Albert Murray, The Hero and the Blues

The Hero And the Blues by Albert Murray My rating: 5 of 5 stars Albert Murray is, as the fashion journalists say, having a moment. His collected non-fiction and fiction/poetry have now been canonized by the Library of America (in volumes published in 2016 and 2018, respectively) and his insights on race, American identity, music, … Continue reading Albert Murray, The Hero and the Blues

Gjertrud Schnackenberg, The Throne of Labdacus

The Throne of Labdacus: A Poem by Gjertrud Schnackenberg My rating: 4 of 5 stars In Literature and the Gods, Roberto Calasso notes that the Romantics' interest in the Greek gods was focused on the gods' own subjection to the divine law of fate: It is the immediate that escapes not only men but the … Continue reading Gjertrud Schnackenberg, The Throne of Labdacus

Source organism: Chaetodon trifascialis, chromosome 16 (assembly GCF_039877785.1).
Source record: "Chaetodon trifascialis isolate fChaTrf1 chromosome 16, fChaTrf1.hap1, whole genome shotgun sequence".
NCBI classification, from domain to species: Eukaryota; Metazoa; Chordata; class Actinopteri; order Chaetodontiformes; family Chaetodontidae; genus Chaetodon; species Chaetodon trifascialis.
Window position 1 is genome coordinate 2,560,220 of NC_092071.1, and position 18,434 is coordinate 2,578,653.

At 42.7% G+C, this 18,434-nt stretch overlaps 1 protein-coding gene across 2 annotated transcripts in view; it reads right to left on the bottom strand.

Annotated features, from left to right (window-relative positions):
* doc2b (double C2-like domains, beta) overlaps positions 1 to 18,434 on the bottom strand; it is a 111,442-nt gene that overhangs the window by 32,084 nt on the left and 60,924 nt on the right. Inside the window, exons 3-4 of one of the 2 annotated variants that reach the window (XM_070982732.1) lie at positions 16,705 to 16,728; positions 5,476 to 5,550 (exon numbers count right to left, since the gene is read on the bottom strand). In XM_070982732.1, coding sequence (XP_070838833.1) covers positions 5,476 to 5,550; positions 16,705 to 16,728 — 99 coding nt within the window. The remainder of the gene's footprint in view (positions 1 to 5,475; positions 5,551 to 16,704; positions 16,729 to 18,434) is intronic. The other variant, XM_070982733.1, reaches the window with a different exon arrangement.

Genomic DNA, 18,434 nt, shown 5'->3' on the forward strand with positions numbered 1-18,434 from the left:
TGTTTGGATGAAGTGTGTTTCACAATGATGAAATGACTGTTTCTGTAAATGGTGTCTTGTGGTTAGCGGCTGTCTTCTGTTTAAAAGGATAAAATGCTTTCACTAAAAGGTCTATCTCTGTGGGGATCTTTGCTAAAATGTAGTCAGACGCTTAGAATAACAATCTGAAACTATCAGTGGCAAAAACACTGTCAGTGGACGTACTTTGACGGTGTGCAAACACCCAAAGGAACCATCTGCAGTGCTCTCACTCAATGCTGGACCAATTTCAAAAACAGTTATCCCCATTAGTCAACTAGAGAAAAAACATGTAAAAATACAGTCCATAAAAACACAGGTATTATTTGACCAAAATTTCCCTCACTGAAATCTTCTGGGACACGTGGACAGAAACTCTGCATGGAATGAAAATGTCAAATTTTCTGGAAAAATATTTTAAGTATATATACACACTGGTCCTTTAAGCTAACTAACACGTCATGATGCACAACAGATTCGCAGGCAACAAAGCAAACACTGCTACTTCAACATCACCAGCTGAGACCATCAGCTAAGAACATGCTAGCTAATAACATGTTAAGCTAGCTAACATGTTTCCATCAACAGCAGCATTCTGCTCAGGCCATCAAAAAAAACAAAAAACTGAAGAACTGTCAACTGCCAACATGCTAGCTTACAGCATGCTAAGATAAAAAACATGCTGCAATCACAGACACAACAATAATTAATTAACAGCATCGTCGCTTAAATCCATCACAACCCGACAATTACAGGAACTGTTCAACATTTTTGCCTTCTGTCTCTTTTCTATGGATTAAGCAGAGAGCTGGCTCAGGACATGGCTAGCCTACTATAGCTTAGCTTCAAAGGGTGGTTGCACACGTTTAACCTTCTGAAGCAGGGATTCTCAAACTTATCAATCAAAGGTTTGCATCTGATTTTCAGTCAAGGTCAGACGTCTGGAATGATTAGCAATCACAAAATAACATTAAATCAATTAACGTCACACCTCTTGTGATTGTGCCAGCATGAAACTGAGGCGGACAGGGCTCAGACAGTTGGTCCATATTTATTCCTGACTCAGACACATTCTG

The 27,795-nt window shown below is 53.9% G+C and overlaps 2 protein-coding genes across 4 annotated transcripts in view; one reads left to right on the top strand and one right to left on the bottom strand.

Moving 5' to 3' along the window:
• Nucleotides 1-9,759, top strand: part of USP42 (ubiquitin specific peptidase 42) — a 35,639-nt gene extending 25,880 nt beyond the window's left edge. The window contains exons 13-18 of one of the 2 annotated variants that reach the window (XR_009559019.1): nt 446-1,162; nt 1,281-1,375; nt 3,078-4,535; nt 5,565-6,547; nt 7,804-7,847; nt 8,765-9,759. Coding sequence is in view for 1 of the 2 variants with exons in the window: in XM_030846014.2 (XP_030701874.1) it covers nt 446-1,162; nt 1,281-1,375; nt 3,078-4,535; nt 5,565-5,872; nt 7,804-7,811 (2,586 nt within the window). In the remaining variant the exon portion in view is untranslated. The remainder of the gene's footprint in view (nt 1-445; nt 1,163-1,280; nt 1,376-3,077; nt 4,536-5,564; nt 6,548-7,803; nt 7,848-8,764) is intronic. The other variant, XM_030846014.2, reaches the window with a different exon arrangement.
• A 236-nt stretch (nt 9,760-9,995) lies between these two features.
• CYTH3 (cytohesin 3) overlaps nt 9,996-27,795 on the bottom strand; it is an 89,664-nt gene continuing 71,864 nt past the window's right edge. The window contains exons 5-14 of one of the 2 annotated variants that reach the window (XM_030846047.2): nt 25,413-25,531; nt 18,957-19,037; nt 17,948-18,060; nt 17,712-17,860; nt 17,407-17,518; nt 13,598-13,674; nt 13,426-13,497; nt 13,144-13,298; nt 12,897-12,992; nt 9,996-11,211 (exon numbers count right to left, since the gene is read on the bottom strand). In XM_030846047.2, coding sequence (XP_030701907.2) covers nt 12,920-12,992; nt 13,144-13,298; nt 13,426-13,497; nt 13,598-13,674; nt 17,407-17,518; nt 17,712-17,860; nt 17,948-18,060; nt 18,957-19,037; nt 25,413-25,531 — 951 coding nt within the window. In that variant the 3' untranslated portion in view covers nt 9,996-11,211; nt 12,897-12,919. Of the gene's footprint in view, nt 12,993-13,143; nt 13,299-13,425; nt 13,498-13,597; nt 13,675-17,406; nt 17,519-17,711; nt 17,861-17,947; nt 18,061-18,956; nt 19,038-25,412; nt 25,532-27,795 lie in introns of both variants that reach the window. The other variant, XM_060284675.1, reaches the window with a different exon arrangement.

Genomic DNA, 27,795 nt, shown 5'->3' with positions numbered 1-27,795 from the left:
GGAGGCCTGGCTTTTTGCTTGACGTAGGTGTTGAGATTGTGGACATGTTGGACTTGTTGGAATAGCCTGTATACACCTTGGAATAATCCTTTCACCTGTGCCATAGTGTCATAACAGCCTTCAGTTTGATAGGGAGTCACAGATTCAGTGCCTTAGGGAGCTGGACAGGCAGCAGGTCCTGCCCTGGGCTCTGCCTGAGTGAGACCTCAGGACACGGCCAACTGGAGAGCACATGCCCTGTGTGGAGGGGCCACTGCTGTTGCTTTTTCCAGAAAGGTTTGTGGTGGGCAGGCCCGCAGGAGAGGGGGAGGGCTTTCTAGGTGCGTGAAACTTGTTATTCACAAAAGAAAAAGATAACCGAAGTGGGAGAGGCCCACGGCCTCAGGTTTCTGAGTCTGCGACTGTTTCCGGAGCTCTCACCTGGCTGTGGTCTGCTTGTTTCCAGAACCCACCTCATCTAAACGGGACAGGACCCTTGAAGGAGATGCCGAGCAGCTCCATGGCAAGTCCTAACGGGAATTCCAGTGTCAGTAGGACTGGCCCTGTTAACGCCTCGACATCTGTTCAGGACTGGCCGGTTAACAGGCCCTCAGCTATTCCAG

Northrop Frye, Anatomy of Criticism

Anatomy of Criticism by Northrop Frye My rating: 5 of 5 stars If I had to choose one book as the foundation for an education in literary criticism and theory, I might choose Anatomy of Criticism; I wish I had read it much earlier. Even if one’s goal were the deconstruction of the concept of … Continue reading Northrop Frye, Anatomy of Criticism

Charlotte Brontë, Villette

Villette by Charlotte Brontë My rating: 5 of 5 stars Villette is the thickly-written, slowly-paced, and emotionally distant first-person narrative of Lucy Snowe, a young Englishwoman who goes to work as a teacher in a boarding school in the fictional titular city, a capital of Catholic Europe that stands in for the Brussels of Charlotte … Continue reading Charlotte Brontë, Villette